Deep Breaths

October 8th marks the beginning of the second vacation I’ve ever taken without parental supervision.  And while this may seem a little sad given the fact that I’m 26 freaking years old, I have to admit I actually like travelling with them. They’re decently fun, my mom loves to shop as much as I do, plus it doesn’t hurt that they pay for a lot of the expenses. Let’s just say my dad likes to spoil his little girl.

The closer I get to putting my ass on that Air Canada flight for Paris, the more excited I get. Just one week left until my first European adventure, and I can hardly sit still long enough to get any work done. The planner/organizer in me would much rather be researching the best metro routes and places to eat instead of reviewing Health & Safety policies.

But as excited as I am, and believe me I’m really really really excited, I’m also quite nervous. Which you probably think is super crazy since I’m going to a place I’ve dreamt about visiting since birth, or possibly even conception.  So to follow up yesterdays post about all the exciting things, here are all the things that give me a little anxiety.

– I’ve traveled quite a few times, but never outside North America.

– I’ve never been on a flight for more than four hours, and flying gives me anxiety, so Shelley and Jennifer have been warned that things could get interesting.

– I don’t speak French, like, at all.

– Being robbed by a gypsy.. Paris apparently is full of them. Or so Google tells me. I’ve never been to a place where pick pocketing was a prominent issue.

– I’ve used public transit exactly twice in my life. And both times I had someone with me who knew what they were doing.

– Travelling from the airport on the RER and then having to walk a few blocks, all while toting my 28″ spinner. Its large yes, don’t judge. It’s necessary for all the shopping. Understood? That’s a long way to go pulling a suitcase and praying no one tries to steal from it.

– Running out of cash. Obviously this worries me. Most times I’ve traveled to the states, the currency was close to par, so having to be aware of conversion wasn’t much of a concern. Euros however are quite a bit more than the Canadian dollar. So I don’t want to accidentally spend more than I should and lose track of how much I have left.

– As much as I’m looking forward to the food, I can be a picky eater. When I eat out, I always choose safe options than I know I will like. That’s going to be difficult with the language barrier. Don’t want to accidentally order frog legs, or something else completely disgusting.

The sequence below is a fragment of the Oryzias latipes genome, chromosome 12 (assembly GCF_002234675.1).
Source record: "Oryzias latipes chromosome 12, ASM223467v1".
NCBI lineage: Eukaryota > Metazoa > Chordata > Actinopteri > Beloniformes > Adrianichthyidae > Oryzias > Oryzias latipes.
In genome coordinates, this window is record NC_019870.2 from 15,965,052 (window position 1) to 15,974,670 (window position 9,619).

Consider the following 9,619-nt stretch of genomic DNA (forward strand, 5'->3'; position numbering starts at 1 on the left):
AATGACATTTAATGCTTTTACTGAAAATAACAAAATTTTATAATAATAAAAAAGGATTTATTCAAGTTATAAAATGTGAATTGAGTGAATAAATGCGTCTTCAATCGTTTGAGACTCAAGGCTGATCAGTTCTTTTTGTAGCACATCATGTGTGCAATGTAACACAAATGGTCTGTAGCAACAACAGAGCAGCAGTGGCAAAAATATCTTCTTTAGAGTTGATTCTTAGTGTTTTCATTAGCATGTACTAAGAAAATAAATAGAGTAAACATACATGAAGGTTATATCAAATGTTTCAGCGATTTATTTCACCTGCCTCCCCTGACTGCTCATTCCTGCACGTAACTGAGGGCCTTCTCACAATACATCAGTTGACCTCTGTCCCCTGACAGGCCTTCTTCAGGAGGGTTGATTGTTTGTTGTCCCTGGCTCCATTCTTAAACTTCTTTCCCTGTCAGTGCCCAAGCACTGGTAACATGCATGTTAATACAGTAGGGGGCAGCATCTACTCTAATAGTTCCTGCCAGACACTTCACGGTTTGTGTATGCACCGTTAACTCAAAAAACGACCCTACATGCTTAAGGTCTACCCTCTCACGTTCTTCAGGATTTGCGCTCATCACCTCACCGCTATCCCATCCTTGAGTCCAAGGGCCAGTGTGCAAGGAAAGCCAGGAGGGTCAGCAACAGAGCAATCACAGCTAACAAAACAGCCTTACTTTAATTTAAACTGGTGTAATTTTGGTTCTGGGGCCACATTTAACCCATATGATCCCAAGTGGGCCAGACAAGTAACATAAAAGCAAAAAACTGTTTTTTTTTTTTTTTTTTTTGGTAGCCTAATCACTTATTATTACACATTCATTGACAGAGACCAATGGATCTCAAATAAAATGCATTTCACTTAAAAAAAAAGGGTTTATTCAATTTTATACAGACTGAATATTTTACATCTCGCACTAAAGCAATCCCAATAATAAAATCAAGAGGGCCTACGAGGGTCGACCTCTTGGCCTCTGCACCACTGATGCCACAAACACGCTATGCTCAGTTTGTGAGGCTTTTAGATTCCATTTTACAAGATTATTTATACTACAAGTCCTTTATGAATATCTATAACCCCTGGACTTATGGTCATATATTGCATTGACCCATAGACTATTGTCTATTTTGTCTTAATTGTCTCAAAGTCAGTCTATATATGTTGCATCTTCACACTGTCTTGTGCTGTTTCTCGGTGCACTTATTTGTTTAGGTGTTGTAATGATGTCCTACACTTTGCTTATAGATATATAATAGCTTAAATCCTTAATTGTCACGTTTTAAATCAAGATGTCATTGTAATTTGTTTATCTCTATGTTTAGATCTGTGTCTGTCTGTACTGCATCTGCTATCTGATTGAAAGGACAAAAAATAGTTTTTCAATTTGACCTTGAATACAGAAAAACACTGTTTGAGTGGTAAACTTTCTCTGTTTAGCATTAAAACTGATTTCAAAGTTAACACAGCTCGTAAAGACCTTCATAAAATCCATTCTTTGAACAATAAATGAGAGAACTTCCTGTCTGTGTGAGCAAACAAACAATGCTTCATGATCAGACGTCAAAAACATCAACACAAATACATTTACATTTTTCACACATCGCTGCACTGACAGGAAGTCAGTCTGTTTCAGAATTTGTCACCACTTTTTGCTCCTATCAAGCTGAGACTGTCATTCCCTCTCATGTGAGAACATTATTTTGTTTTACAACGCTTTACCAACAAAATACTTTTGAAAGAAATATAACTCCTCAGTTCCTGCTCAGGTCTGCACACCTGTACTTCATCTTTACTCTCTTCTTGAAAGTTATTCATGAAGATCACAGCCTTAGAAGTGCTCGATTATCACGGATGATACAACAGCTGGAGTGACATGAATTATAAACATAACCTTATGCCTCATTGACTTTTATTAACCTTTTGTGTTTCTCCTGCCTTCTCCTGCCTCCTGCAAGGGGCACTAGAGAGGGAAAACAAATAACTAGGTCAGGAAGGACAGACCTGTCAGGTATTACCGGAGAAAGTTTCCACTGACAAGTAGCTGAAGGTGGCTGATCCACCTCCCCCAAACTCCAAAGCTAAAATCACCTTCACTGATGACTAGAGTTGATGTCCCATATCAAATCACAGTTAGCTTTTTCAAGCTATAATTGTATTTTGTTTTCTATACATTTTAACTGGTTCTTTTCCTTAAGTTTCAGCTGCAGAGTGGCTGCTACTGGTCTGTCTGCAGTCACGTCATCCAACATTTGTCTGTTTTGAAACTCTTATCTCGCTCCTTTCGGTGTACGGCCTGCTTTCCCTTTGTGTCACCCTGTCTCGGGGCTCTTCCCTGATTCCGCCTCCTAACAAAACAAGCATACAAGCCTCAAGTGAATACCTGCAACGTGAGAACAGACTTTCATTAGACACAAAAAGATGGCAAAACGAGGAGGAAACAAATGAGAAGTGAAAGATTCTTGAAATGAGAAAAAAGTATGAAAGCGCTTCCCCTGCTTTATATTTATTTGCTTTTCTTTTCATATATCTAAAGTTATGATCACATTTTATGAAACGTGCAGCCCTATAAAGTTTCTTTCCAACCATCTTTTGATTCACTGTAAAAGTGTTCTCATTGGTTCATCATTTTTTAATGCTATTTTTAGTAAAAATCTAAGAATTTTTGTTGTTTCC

– I’ve never been on a train. And we will be taking one out into the middle of nowhere to visit Beaumont Hamel. Crossing my fingers that we can get direct transit and not have to do transfers. I don’t want to hop on the wrong train.

– I tend to get sick often when I travel. I’m not sure if the climate change doesn’t agree with my body, or if its just bad luck. But it would be quite terrible if I got sick on this trip.

I’m sure there are more things, but I just can’t think of them right now. I’m too big a ball of anxiety trying to make sure that I leave enough money in my bank account for all the bills that need to be paid while I’m gone. Ugh.

Annnnnd I’m still looking for a few people to take over some posts while I’m away, I’d hate this little piece of the web to get neglected while I’m frolicking around France.

0 thoughts on “Deep Breaths

  1. What an amazing opportunity! I'm sure most of the things making you nervous are very normal! Its good to be aware of possible issues, but try not to let them take over your excitement! Be aware of your surroundings but have an AMAZING time! I can't wait to hear all about it!!!

  2. As long as you're not flashing money around you'll be fine. I've traveled to Paris a few times and never had a problem. Never even felt unsafe for that matter! Lots of people will try to meet you halfway and attempt to speak English or even speak it fluently if you attempt French first. Have an amazing time! The first trip to Paris is magical! x

  3. Thanks Amanda. I had a few relatives (who are admittedly a bit paranoid) tell me about all the gypsys and pick pocketing, and who told me to wear a money belt. They made me concerned.

    I'm planning to use plastic most of the time to avoid the flashing of cash.

    And I have a phrase book to help with the French.

  4. Oh, and if you just attempt to try to speak a little french, the natives will be kind and more willing to help you! S'il vous plait will be your main word- please. Pronounced si (with a short i, like sit without the T) vu play. If you want to go all out, and have some fun rehearsing on Air Canada (which is actually the airline we used as well) here is a free French Pod Cast which teaches the beginning basics of navigating around:

    Lastly, I'm sure this changes depending on the rate, but we made the mistake of transferring our money into Euros at our stop in Canada, thinking it would be cheaper because everything is more expensive in Paris… (Also those dang Canadians talked us into it) But it was actually cheaper to do it in Paris because the money is exchanged through less hands, making the exchange rate cheaper. We lost about $20.00 doing it in Canada first. So just wait.

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